Problem solving. During problem-solving activities, participants can learn from each other while applying content learned. For example, learners may previously have completed an asynchronous assignment on their own and then in the synchronous breakouts, work together to solve a problem by coming up with a proposed solution.
Case scenario challenges. Case scenarios are fictional scenarios based on the real world. They set up a scene with characters and a challenge for learners to work through by applying material they previously learned in the training program. When I taught psychological safety, I gave each breakout group a different scenario where they had to identify how the leader could go about restoring and cultivating a psychologically safe climate.
Project-based work. For this activity, learners can identify how they will apply to the real world what they're learning. For example, when I was teaching an English proofreading class to learners in Asian countries, I gave participants a writing sample with many errors. In their breakout groups, they had to identify all the proofreading errors, which is part of their functional work in their roles.
Role plays. This is an opportunity to take different sides and to apply techniques learned. For instance, learners can try out a pitch to a customer or a response to an employee and then receive constructive feedback.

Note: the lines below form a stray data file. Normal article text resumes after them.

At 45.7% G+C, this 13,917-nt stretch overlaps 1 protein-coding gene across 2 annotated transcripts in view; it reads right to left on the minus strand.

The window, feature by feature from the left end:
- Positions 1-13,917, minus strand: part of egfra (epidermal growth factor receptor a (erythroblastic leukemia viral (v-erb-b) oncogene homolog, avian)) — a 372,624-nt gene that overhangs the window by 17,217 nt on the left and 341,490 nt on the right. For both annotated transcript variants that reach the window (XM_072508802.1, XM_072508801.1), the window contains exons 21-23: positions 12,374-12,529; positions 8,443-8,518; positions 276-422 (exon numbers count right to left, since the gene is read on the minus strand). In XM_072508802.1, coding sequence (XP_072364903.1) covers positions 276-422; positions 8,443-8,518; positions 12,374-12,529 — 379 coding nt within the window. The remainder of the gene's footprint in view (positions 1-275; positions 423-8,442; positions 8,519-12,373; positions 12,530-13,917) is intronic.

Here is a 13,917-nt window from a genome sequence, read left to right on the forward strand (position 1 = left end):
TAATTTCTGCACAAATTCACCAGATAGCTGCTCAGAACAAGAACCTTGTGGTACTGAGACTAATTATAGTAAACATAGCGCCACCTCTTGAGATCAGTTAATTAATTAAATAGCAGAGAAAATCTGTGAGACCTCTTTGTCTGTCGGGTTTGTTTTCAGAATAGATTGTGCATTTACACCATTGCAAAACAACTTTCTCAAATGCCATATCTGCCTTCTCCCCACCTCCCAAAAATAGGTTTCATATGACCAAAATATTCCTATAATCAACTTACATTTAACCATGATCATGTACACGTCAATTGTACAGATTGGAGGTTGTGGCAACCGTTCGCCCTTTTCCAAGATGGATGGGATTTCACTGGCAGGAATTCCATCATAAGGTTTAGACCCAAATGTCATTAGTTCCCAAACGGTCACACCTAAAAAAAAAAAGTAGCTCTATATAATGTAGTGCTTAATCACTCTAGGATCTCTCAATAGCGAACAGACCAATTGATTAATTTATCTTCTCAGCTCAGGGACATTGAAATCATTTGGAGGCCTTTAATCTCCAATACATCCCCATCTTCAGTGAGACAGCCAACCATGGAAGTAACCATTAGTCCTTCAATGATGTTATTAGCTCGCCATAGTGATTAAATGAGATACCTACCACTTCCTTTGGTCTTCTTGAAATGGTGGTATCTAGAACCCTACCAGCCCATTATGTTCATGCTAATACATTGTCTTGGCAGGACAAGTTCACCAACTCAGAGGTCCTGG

Brainstorming/ideating. Because of the collaborative nature of breakouts, they're also great places for brainstorming. Hearing multiple perspectives adds value on multiple levels, and when participants share ideas, they come up with better ideas as a group than they would individually.
Skill practices with feedback. This activity enables learners to practice exactly what they're learning. For example, when I taught a virtual program on storytelling, learners first worked independently in individual breakouts writing their leadership story based on what they had learned in class. I popped into their individual breakouts to check on them to assist where needed. Another example is novice trainers taking a class to learn how to write learning objectives. After teaching participants as a large virtual class how to do them, use breakouts to have them practice writing learning objectives in a small group.
Gamification. Breakouts can entail review games, or you can gamify training content. As the second edition of Interact and Engage (ATD Press) suggests, you can even set up the breakouts to be like an escape room challenge, where learners receive a clear problem to solve, which invites high engagement. For instance, their goal could be to successfully "escape" their breakout by applying techniques they learned. Have a lead in the room to guide them as needed.